If you've been following my Instagram you'll know I've been taking a bit of a deep dive into colour recently. I am a self confessed colour addict and it's always been a fundamental part of my visual language. But more often than not, I've worked with it intuitively or subconsciously rather than intentionally and consciously. I was interested to test my knowledge and understanding and see where making more conscious decisions about colour choices might take me.
So I launched into David Hornung's 'Colour Workshop for Artists and Designers' for assistance. What a wonderful book, it took me a few days to get my head around some of the language and meanings but once I did, I was all in, completely hooked.
Already I'm working on PDF for my Top 10 Tips for Artists and a more in depth workshop based on what I've learned with exercises to help with putting it all into practice. So if you're reading this and haven't yet subscribed to my monthly Studio News, follow the link at the end of this post to stay in the loop!
I'll be creating a new blog post for various aspects of my 'colour journey'. But if you want to go all in right now, you'll find the details of the book at the end of this post.
So to start with, I confess I immediately abandoned all the instructions in the book about cutting up swatches neatly into regimented squares so everything would fit perfectly in the recommended binder, as all that felt like a lot of time spent on fiddly tasks which didn't change the learning outcome, though I appreciate it would have all looked totally perfect and made a wonderful show-and-tell!
Instead I opted to fill sketchbook pages with all the exercises, to which I could add my scrawled and scribbled notes as I went.
I did use the recommended gouache paints on bleed-proof marker paper in order to make the colour swatches as 'flat' as possible. I labelled and batched them to begin with as I found myself swimming in a sea of colour and trying to remember the colour recipe for each swatch was a challenge!
Understanding prismatic colour was the first stop. Using red, yellow and blue on both the cool and warm spectrum and intermixing them in different ways, created really fascinating differences. I'd never really though about these primary colours being particularly warm or cool - I'd always though more of red and yellow as being warm and blue as being cool - but clearly there's more to it!
Moving on to understanding which colours to use to make different types of dark colours using 'admixtures'. Using a cool admixture (Payne's Grey) and a warm admixture (Burnt Umber) produced striking differences when added to prismatic colours. I'd never used Burnt Umber in this way. In fact I have a pot sitting on my bench that has been untouched, probably for years now!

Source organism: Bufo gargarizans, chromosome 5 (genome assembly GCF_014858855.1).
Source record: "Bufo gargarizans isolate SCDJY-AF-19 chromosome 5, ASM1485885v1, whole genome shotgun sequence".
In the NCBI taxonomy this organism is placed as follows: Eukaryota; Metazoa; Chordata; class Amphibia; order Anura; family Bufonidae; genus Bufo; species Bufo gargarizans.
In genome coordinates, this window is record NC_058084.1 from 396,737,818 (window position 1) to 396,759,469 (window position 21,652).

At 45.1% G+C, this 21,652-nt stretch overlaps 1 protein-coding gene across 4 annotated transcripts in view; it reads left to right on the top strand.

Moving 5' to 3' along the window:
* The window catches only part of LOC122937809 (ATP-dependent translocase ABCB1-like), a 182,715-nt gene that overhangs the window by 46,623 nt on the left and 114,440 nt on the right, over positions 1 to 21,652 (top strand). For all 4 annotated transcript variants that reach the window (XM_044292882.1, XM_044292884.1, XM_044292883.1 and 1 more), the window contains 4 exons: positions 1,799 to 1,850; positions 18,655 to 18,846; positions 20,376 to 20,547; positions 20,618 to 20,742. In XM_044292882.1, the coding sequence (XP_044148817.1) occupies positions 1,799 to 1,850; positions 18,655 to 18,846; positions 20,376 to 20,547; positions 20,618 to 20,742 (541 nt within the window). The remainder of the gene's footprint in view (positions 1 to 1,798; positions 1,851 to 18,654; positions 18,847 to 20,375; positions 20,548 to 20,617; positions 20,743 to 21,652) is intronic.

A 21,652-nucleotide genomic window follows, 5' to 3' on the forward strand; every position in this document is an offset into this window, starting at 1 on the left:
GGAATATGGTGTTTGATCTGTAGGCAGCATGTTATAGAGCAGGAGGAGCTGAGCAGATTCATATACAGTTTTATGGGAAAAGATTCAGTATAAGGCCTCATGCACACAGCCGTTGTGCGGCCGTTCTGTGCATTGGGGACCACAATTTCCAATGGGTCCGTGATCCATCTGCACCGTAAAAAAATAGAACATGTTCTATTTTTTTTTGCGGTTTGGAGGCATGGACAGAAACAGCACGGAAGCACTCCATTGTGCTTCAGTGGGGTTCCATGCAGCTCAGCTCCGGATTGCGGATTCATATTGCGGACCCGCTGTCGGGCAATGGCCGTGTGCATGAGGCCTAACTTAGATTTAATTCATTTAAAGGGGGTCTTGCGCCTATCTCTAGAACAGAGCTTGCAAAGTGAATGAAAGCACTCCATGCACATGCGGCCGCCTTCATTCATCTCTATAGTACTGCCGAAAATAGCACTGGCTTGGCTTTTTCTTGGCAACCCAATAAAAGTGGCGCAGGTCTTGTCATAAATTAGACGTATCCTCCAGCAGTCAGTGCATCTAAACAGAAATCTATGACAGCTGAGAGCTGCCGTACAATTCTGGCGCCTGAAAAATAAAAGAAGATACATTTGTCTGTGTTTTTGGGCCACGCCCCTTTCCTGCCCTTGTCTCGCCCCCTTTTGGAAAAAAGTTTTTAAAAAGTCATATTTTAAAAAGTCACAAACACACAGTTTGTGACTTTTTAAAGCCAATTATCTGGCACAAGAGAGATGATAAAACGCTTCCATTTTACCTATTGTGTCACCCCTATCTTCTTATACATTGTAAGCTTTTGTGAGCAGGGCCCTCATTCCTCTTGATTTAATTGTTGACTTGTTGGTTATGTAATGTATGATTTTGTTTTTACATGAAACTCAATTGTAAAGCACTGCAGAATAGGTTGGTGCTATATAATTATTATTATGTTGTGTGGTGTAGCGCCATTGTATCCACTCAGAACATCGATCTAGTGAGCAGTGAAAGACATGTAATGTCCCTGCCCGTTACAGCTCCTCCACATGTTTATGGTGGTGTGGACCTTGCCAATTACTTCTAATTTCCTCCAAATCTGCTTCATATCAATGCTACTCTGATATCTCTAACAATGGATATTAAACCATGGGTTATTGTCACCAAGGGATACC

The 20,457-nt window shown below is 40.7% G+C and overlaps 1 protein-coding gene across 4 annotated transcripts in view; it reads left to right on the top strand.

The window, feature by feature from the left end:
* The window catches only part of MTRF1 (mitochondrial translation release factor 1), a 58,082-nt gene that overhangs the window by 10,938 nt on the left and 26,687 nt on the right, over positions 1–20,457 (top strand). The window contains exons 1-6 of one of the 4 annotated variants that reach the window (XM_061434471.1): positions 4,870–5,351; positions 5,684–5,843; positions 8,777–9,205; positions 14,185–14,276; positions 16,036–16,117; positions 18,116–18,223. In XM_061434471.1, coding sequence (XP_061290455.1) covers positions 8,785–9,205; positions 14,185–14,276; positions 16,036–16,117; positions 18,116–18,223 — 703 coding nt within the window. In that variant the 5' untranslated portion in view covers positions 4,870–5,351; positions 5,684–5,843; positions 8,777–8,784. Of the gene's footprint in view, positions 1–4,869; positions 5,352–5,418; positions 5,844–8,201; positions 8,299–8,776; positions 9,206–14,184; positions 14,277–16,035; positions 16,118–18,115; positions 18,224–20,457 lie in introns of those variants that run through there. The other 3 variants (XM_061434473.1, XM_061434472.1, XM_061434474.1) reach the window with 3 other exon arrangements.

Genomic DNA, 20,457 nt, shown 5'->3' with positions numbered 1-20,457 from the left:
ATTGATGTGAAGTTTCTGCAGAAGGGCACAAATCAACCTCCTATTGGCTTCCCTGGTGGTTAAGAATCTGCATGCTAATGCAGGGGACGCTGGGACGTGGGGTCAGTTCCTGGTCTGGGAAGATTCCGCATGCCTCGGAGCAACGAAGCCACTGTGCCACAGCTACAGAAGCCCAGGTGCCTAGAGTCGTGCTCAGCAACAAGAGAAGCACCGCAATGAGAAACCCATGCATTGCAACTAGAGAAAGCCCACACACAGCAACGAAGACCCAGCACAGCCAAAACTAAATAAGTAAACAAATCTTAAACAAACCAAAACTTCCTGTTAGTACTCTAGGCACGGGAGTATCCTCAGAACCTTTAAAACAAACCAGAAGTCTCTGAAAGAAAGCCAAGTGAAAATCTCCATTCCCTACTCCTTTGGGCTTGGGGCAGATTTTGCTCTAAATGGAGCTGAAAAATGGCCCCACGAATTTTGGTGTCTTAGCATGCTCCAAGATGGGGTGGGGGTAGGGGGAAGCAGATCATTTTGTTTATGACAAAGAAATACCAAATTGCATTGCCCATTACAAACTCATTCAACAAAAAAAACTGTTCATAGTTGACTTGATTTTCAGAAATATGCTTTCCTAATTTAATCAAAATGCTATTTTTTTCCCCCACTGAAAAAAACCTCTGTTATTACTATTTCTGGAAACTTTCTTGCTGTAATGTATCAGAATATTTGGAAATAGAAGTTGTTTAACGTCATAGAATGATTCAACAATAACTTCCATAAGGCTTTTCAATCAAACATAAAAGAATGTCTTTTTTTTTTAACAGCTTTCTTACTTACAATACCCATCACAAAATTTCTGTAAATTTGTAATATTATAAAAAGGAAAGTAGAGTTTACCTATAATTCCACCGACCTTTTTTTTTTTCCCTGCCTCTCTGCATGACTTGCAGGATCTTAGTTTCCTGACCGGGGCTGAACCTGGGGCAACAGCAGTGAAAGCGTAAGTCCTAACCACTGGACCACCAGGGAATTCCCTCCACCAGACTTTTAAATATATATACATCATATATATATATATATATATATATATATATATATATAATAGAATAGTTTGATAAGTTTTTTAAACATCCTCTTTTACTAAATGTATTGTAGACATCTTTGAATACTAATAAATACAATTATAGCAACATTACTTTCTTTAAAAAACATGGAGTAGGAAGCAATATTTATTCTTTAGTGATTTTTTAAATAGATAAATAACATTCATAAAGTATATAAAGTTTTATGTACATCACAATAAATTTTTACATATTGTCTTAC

Muting colours by cross mixing warm and cool prismatics enables you to maintain saturation value without working with pure, prismatic bright colour, which even for me can sometimes be a bit too much! I have a bit of a fear of wish washy colours which in the past I've steered clear of as the only way I understood how to de-saturate was to add white or black (making tints and shades on the grey scale). These admixture concepts are a revelation, as I can now maintain saturation levels in my colours without over-powering brightness.
TINTS & SHADES
This was a fun exercise, it was a bit like wringing out a wet towel - just how much more can you squeeze out of a handful of colours! Sometimes my brain just stops two or three tweaks into using one colour, but when you play around with just a single colour and keep going with mixing a whole range of warm and cool greys based on muted and prismatic colour, you could really go on forever, though I confined myself to just a page of each....
The rich visual quality achieved by combining greys in different values with saturated and muted colours is lovely. I’ll explore this more. I’ve been enjoying a deeper dive into greys of various kinds, they act as a kind of invaluable supporting actor, steeped in subtlety and calm. I'll be looking at ways I can explore single base colours in this way in future sketches and paintings.
Stay tuned to my blog for the next post in my colour journey - 'Monochromatic Colour' or look out for the link in next month's Studio News.
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ABOUT THE BOOK
'Colour Third Edition: A workshop for artists, designers' by David Hornung 2020
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